(RxWiki News) Women can reduce their risks of developing breast cancer with lifestyle changes. Scientists now know just how much those changes impact overall risks in both individuals and populations at large.
Researchers have produced a new model to quantify the impact lifestyle changes can have on reducing the overall breast cancer risks in women and the population at large. The model estimates how many annual cases could potentially be prevented in the entire population.
"Lose weight, move more and drink less to reduce breast cancer risks."
Models that predict a woman's chances of being diagnosed with breast cancer are based on factors that can't be changed - age, family history. These models also include data about so-called "modifiable risk factors" or lifestyle changes that can be made.
Up until now, though, there's been little information on how much changing habits and lifestyle can reduce the overall breast cancer risks in individuals and the general population.
To develop this model, Elisabetta Petracci, Ph.D., and Mitchell Gail, M.D., Ph.D., at the National Cancer Institute and colleagues reviewed data from an Italian study involving more than 5,000 women.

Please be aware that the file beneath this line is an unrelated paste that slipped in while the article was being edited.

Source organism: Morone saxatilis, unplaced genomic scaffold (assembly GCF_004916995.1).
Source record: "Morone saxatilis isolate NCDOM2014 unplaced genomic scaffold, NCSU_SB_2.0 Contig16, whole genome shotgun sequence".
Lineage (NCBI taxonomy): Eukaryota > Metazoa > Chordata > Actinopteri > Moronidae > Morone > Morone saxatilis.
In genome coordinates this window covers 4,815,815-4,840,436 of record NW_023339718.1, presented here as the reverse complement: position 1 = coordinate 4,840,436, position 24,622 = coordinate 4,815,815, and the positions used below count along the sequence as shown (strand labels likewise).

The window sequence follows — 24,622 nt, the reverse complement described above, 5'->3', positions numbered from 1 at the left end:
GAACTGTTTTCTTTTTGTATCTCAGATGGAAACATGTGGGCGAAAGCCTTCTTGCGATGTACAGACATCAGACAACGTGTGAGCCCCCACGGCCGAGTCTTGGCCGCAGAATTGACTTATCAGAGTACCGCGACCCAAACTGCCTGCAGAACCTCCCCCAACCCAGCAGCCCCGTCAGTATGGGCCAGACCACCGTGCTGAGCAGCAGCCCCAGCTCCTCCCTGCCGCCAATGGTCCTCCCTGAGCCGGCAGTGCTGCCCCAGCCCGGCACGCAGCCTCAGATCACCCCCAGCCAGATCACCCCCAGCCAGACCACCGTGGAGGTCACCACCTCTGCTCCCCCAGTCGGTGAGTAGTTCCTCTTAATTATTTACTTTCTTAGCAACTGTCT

The model included the five risk facts that are difficult or impossible alter:
- Reproductive history (age of first menstrual cycle, age and numbers of childbirths, etc.)
- Occupation activity
- Family history of cancer
- Biopsy history
The model also included modifiable risk factors:
- Alcohol consumption
- Physical activity
- Body mass index (BMI), which is a number based on weight and height
Researchers theroized that lifestyle changes would reduce the absolute breast cancer risks by amounts that can be quantified. And they were right.
Looking at 20 years of data, researchers found that lifestyle changes reduced breast cancer risks as follows:
- 1.6 percent among women 65 years and older in the entire population
- 3.2 percent among with breast cancer family history
- 4.1 percent in women with risk factors that can't be changed
Looking at the findings from a population standpoint, a 1.6 percent reduction in a population of one million would translate into 16,000 fewer cases. A 3.2 percent reduction among high risk populations would amount to only 2,560 cases, according to the model.
Authors say these results could help design programs encouraging women to make lifestyle changes to reduce their risks of developing breast cancer.
Study findings are published in the Journal of the National Cancer Institute.